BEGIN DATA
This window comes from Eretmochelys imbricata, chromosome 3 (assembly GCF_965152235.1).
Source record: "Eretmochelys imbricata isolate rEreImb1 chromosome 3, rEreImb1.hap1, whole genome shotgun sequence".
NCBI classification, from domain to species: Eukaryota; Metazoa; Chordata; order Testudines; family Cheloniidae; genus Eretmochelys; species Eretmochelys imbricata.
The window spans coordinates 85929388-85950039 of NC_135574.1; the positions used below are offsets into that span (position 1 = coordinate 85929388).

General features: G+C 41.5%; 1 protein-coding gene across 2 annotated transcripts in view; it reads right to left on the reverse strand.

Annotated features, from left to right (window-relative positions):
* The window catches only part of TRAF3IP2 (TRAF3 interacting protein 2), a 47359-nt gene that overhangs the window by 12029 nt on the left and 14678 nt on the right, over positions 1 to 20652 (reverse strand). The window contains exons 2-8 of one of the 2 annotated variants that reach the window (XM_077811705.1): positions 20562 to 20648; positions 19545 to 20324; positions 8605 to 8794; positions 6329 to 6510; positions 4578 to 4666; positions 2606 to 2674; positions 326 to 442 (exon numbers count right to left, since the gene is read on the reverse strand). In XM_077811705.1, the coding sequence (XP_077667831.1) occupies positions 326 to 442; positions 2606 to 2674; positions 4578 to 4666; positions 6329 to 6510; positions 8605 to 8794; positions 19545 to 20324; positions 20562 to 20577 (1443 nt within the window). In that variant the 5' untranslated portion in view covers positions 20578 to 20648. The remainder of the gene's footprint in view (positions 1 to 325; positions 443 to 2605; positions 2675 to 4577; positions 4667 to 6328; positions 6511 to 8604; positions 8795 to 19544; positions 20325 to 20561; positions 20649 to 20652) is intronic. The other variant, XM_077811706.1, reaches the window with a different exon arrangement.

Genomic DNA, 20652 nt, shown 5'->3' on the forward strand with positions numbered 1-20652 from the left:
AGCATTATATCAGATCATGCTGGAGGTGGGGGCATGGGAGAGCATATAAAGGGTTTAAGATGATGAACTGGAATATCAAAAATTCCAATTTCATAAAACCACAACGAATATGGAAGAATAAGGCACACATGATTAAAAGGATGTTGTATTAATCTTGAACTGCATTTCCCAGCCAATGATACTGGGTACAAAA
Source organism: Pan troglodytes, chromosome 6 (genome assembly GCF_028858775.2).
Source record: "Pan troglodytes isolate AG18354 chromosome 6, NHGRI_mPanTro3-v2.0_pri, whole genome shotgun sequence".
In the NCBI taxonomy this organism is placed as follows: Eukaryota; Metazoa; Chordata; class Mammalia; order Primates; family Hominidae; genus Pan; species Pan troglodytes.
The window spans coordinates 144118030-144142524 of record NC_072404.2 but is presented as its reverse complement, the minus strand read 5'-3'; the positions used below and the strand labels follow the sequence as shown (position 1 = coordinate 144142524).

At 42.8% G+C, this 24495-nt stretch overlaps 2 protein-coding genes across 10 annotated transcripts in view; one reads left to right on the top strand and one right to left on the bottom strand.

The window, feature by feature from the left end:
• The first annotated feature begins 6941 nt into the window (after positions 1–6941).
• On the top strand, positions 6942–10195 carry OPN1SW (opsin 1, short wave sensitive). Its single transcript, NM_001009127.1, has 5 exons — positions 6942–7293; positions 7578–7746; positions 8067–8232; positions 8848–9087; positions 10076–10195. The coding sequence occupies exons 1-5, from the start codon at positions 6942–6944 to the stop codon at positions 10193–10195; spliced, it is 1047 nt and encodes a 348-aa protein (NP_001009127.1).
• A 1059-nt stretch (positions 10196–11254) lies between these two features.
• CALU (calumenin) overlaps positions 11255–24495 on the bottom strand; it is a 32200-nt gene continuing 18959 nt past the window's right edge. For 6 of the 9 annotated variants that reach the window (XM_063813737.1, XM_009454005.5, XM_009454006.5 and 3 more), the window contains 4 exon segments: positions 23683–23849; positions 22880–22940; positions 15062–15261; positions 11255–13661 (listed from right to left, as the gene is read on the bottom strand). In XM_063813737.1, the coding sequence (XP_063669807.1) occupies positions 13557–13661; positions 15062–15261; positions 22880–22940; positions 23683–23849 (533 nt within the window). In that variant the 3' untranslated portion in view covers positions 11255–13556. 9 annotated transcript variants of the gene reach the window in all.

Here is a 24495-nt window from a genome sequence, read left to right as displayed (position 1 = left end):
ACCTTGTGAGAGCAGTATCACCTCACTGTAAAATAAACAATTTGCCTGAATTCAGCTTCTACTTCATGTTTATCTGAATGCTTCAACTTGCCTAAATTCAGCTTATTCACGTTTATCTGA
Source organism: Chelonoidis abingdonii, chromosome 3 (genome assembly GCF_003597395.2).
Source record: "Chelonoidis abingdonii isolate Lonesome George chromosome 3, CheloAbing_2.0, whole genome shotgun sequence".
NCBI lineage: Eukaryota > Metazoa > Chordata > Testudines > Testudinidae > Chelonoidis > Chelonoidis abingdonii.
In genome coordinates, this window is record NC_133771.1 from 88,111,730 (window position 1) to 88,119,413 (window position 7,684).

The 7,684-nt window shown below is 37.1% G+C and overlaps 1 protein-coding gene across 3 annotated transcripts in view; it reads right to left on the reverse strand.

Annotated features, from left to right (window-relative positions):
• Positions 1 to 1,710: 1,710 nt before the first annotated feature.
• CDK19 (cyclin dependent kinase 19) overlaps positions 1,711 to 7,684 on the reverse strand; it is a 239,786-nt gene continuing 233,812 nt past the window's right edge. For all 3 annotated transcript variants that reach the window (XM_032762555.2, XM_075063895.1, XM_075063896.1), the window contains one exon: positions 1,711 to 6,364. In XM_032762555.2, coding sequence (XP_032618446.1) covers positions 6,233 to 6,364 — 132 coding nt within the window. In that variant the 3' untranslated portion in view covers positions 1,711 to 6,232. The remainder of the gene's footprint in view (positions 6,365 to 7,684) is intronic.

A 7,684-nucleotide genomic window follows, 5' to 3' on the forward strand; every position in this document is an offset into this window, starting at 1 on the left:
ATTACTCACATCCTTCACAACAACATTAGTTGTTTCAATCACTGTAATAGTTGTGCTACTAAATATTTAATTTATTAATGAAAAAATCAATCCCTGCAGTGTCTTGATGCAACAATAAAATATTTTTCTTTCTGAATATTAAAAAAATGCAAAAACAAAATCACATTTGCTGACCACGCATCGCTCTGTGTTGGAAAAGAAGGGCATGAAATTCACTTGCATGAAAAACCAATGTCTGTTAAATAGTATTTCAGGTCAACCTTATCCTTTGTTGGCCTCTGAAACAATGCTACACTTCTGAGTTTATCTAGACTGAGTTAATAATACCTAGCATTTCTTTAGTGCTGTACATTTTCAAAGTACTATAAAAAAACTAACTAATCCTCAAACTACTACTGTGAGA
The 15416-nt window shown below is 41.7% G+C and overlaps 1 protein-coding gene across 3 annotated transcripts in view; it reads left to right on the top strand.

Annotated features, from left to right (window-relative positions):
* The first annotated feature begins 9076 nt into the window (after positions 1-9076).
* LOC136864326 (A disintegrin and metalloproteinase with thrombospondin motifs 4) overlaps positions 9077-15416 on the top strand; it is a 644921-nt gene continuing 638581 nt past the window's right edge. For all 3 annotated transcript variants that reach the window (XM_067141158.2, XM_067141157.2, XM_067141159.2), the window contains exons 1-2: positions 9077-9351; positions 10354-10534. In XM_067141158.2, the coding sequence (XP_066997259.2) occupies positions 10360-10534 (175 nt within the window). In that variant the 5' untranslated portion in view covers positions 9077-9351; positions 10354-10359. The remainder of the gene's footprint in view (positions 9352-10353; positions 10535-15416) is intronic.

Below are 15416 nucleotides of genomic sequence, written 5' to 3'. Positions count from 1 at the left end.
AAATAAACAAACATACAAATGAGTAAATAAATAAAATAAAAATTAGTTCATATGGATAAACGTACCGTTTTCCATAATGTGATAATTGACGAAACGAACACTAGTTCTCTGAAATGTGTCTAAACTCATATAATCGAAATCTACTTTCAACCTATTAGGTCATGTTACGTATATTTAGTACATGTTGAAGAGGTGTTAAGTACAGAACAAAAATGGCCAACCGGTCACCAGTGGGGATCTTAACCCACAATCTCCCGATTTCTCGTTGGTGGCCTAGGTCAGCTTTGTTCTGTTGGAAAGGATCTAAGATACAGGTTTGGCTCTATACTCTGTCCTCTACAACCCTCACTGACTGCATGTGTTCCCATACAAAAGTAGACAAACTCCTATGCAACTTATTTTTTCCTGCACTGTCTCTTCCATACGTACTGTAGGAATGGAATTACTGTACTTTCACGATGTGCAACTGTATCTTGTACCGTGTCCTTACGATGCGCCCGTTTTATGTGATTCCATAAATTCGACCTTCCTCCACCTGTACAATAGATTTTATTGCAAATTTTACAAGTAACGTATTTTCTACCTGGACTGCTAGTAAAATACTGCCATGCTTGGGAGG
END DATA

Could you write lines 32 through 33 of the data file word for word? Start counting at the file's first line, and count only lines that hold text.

The 15416-nt window shown below is 41.7% G+C and overlaps 1 protein-coding gene across 3 annotated transcripts in view; it reads left to right on the top strand.

Annotated features, from left to right (window-relative positions):